Under the limelight of flashlights!

Yes, I can sing. I was once a singer back years… But now it’s different, I no longer possess the voice I once had. I can’t sing just the way I used to be. At that night, it’s pity that my memory was not serving me well. I hardly recall the lines in the lyrics that the music required. If I’m into the music industry now, then that performance surely suggest the end of my career. I will be humiliated ‘til the end of the century! But time to move on, It’s just an illusion (chuckles).

        Nevertheless, we’d really gone so wild on that night. Our hearts burst out loud overjoyed. Making scenes under the limelight of flashing penlights and dancing to the whimsical tunes over the sound of the guitar’s while banging our heads as our ways of breaking the silence that shrouded in the house. We almost bring the entire house down (not literally, of course – snickering). Although, in spite of all the funny scenarios, it’s too good to realize that we made unforgettable memories on that night. We painted the murky house with joy and happiness. We decorated many colorful smiles on the four corners of the wall through songs and jingles. Perhaps, it was a way of celebrating the moment after successfully fulfilling our humble purpose in medical mission by extending help to the victims of typhoon Yolanda (Haiyan). Rock and Roll!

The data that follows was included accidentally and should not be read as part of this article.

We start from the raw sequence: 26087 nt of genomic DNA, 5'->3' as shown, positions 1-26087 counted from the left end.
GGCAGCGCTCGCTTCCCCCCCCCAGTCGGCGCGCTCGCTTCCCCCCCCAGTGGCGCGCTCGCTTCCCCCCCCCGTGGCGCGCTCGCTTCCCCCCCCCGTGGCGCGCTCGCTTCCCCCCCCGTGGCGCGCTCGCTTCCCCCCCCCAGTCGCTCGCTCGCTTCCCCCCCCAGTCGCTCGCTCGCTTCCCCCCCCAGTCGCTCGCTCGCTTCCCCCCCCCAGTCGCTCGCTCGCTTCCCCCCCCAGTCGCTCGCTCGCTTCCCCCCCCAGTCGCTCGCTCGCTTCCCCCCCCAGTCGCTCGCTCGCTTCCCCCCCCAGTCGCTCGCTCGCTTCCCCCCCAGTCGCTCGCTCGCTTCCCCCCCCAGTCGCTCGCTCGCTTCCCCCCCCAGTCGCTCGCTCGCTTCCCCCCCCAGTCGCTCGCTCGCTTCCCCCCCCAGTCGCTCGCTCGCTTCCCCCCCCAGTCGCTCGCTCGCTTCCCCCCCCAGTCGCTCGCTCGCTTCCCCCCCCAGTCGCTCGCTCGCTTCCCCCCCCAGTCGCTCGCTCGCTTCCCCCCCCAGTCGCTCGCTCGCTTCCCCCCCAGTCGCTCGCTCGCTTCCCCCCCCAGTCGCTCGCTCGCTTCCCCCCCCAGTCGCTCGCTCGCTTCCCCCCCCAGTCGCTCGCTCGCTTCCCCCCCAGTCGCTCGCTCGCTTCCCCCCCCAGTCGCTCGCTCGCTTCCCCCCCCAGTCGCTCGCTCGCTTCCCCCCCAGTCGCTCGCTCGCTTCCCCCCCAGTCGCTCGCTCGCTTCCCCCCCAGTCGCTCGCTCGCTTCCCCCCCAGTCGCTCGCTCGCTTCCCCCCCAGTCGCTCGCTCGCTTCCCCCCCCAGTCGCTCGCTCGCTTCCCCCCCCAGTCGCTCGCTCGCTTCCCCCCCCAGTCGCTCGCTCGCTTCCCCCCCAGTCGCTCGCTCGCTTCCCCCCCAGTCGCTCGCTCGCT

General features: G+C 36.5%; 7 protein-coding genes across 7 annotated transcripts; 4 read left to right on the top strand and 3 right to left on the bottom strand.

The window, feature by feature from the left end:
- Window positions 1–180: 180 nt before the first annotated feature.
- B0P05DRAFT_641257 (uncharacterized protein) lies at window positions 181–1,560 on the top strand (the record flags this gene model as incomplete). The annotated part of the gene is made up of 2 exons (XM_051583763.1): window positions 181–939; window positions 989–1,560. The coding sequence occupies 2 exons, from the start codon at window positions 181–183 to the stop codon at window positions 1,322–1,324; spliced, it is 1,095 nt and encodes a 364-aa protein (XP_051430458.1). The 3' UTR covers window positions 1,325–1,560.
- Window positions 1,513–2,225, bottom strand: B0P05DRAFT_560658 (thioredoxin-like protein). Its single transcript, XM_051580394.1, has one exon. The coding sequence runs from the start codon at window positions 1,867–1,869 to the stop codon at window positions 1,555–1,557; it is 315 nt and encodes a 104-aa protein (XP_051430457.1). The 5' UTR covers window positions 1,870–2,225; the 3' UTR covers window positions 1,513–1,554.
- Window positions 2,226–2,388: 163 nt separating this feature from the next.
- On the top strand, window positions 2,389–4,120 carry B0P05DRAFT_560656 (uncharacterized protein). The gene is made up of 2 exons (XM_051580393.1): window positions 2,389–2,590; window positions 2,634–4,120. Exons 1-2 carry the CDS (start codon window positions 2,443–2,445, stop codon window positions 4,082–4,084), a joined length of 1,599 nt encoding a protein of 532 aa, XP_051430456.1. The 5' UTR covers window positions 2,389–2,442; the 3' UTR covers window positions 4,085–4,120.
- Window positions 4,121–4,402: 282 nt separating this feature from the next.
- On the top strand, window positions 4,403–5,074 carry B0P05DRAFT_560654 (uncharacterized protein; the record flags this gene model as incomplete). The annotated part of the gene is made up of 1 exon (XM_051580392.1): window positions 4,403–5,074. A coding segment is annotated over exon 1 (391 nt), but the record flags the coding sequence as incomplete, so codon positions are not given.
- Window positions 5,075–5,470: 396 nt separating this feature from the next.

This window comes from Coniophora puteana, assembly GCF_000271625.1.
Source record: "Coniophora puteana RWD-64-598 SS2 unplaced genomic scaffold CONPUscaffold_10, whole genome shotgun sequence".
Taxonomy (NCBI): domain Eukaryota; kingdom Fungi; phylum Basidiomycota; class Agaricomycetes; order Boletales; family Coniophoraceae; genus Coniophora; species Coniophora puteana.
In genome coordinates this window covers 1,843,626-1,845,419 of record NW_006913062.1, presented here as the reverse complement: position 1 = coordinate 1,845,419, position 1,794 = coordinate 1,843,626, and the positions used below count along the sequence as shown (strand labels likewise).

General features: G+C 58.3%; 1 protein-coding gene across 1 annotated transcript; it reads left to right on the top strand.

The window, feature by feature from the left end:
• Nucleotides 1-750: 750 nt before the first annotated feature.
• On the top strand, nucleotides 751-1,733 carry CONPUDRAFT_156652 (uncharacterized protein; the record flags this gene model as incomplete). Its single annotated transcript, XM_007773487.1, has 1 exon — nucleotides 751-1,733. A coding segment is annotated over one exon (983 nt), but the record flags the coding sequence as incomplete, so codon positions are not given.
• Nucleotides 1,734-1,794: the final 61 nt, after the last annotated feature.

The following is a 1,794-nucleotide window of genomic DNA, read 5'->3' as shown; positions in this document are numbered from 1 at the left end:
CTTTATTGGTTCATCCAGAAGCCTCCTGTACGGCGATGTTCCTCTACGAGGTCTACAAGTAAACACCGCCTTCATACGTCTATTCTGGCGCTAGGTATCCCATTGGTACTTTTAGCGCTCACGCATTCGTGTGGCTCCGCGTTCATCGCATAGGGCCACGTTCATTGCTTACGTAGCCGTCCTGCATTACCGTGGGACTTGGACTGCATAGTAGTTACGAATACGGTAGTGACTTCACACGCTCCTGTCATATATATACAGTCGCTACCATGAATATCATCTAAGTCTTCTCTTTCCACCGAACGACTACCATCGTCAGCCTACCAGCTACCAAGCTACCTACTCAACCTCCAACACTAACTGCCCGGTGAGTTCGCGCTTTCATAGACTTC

chuyWe’re well aware about the exit from Ormoc going to Cebu is way too difficult, a “fist on the moon”, really. Yet luck indeed was on our side on that day. A good man gave us a tip that it’s best to fly with C-130 humanitarian plane in Ormoc Airport to Cebu. It’s a free flight for everyone. Thanks to that! So we rushed over to the airport… Ta dah! So it’s true!
The 4 of us we’re very excited, so ecstatic. Our love of adventures sparked our passion. Our enthusiasms were written all over our faces. Our spirits were soaring high in thrilled. Like our first time traveling in an Ocean Jet sea craft, it’s also our entire “first time” to fly with C-130 plane courtesy of Royal Australian Air Force. But, before we could savor the jubilation of our hearts in the winged of sky-high, all the guys were asked to help and assist disembarking the sacks of donated relief goods down from the aircraft. Who would have had thought that there were so much more we can do other than helping the townspeople of Albuera. It was a great feeling. Certainly, we would never ever forget this whole experience. We’ll definitely treasure this moment for the rest of our lives! My dream came true flying with C-130. It rocks!